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Trump University $25 million settlement: Why Trump didn't fight

The president-elect agreed to pay $25 million to settle the long standing civil suit before he assumes office in January. 

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    Real real estate mogul and reality TV star Donald Trump (l.) listens as Michael Sexton introduces him at a 2005 news conference in New York where he announced the establishment of Trump University. A federal judge in San Diego will consider arguments on President-elect Trump's request to delay a civil fraud trial involving his now-defunct Trump University until after his inauguration on Jan. 20, 2017.
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As president-elect Donald Trump prepares to assume the nation’s highest office, unresolved lawsuits threaten to set the tone for his presidency.

On Friday, President-elect Trump’s lawyers announced a $25 million settlement on one of the most prominent cases the business mogul has faced this year – a case in which plaintiffs claim that they were defrauded by Trump University.

If Mr. Trump had to stand trial in the Trump University case scheduled for late November, it would have been the first time in history that a president-elect gave testimony in a lawsuit. On Friday, Trump’s lawyers told the federal judge involved in the case that Trump is currently too busy with political demands to stand trial. What kind of precedent does this set for Trump’s administration?

“Presidents are normally granted some degree of immunity to civil litigation while they are president,” says University of Miami political science professor George Gonzalez to The Christian Science Monitor in a phone interview. “This is to prevent them from getting bogged down in court while they should be focusing on political matters.”

This degree of immunity means that if the lawsuits aren’t settled now, they may not see the light of day for four to eight years, say legal experts. Political science observers say that this puts the ball in Trump’s court where litigation is concerned.

The lawsuits against Trump University first surfaced years ago, after former students alleged that the school misled and defrauded them. Some former instructors have also claimed that their function was not primarily to teach, but rather to sell costly seminars to students at the university.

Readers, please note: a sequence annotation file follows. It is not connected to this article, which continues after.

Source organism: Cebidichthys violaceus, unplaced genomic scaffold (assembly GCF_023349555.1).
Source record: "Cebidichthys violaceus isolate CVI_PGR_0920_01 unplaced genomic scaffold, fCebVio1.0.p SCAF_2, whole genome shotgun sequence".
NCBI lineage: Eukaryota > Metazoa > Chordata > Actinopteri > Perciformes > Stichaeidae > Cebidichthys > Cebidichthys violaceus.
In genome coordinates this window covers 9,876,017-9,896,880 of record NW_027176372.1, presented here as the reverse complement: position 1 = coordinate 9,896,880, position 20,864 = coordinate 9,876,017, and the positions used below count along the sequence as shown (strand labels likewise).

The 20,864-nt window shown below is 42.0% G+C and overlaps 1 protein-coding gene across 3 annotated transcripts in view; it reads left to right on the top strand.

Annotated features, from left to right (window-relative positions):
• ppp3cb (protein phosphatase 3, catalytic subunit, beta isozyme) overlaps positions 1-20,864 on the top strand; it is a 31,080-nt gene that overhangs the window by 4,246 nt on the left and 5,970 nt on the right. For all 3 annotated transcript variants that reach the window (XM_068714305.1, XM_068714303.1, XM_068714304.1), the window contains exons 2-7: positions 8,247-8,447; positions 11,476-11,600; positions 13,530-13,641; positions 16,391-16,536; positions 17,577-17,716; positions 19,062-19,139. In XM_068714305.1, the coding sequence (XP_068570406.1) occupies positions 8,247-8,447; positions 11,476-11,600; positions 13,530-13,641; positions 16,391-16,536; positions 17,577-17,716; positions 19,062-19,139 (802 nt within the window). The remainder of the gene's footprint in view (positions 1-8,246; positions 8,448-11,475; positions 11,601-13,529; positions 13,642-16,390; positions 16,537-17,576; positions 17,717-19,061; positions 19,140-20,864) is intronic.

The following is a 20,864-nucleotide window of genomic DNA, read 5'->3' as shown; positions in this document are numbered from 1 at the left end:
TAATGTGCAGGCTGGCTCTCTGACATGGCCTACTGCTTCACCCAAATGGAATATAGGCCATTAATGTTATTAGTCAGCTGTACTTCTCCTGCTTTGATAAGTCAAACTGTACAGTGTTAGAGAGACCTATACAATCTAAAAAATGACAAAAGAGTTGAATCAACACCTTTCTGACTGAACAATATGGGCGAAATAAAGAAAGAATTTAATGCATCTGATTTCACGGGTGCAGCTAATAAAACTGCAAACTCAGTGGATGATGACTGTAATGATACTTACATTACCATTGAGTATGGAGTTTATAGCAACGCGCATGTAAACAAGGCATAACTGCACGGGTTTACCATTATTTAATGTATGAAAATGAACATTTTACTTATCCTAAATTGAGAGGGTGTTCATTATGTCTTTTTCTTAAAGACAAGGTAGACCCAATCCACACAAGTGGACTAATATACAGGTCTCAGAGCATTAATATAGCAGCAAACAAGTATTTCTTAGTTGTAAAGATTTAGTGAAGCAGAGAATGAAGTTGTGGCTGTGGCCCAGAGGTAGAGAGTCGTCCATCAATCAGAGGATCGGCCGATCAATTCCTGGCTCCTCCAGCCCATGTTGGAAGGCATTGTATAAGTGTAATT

The allegations of fraud have dogged Trump throughout the election season, leading the Republican candidate to claim that in such a politicized climate, he would be unable to receive a fair trial.

After his victory over Democratic challenger Hillary Clinton, Trump’s lawyers attempted to delay the trial, originally scheduled for Nov. 28, until after the president-elect’s nomination. Before that time, they said, Trump will be too busy learning the presidential ropes to engage in litigation.

"President-elect Trump must receive daily security briefings, make executive appointments – ultimately, thousands – and establish relationships with appointees, members of Congress, governors, and foreign leaders," Trump’s lawyers said earlier this month in a filing to delay the lawsuit. "He must also develop important policy priorities."

On Friday, Trump’s lawyers announced that had an a settlement on the three class-action lawsuits. The president-elect will pay up $25 million to the former Trump University students. New York Attorney General Eric Schneiderman originally estimated that students were defrauded to the tune of about $40 million.

“As Attorney General Schneiderman has long said, he has always been open to a settlement that fairly compensates the many victims of Trump University who have been waiting years for a resolution,” said a spokesperson for Attorney General Schneiderman in a statement.

Trump’s lawyers also dropped a separate lawsuit this week in Florida against Palm Beach County over commercial flights over his Mar-a-Largo property.

Trump is unusually litigious in his private life, political experts say. Several times during his campaign, Trump expressed his willingness to engage in legal action against members of the press and against women who accused him publicly of sexual harassment.

“The thing that’s worth keeping in mind is that if you have an individual who has spent an unusual amount of time engaged in lawsuits,” says University of Chicago Booth School of Business professor John Rollert in a phone interview with the Monitor, “one has to ask themselves, how might that shape his view of the law as well as the types of judges he is liable to appoint?”

For example, Professor Rollert says that Trump has repeatedly spoken of loosening libel laws to make it easier for public figures to sue the press.

While it would be highly unusual for Trump to continue to spend as much time in court while he is in office as he did while he was a business mogul, the president-elect is unusual in that his name is his brand, observes Dr. Gonzalez.

Whether or not Trump stays out of court while he serves as president, experts say that the Paula Jones case during Bill Clinton’s presidency (she sued him for sexual harassment) is evidence that the legal system does occasionally allow civil cases to proceed against the president during his or her administration.

Nevertheless, some experts say that if Trump is prudent, he won't lean on lawsuits during his presidency to resolve conflicts.

“Going through the courts is an oppositional leadership style,” says Southern Methodist University communication and public affairs professor Stephanie Martin. “My hope is that he will try to persuade the public and Congress and use the institutional powers of the presidency to win people to his side [instead of engaging in lawsuits]."

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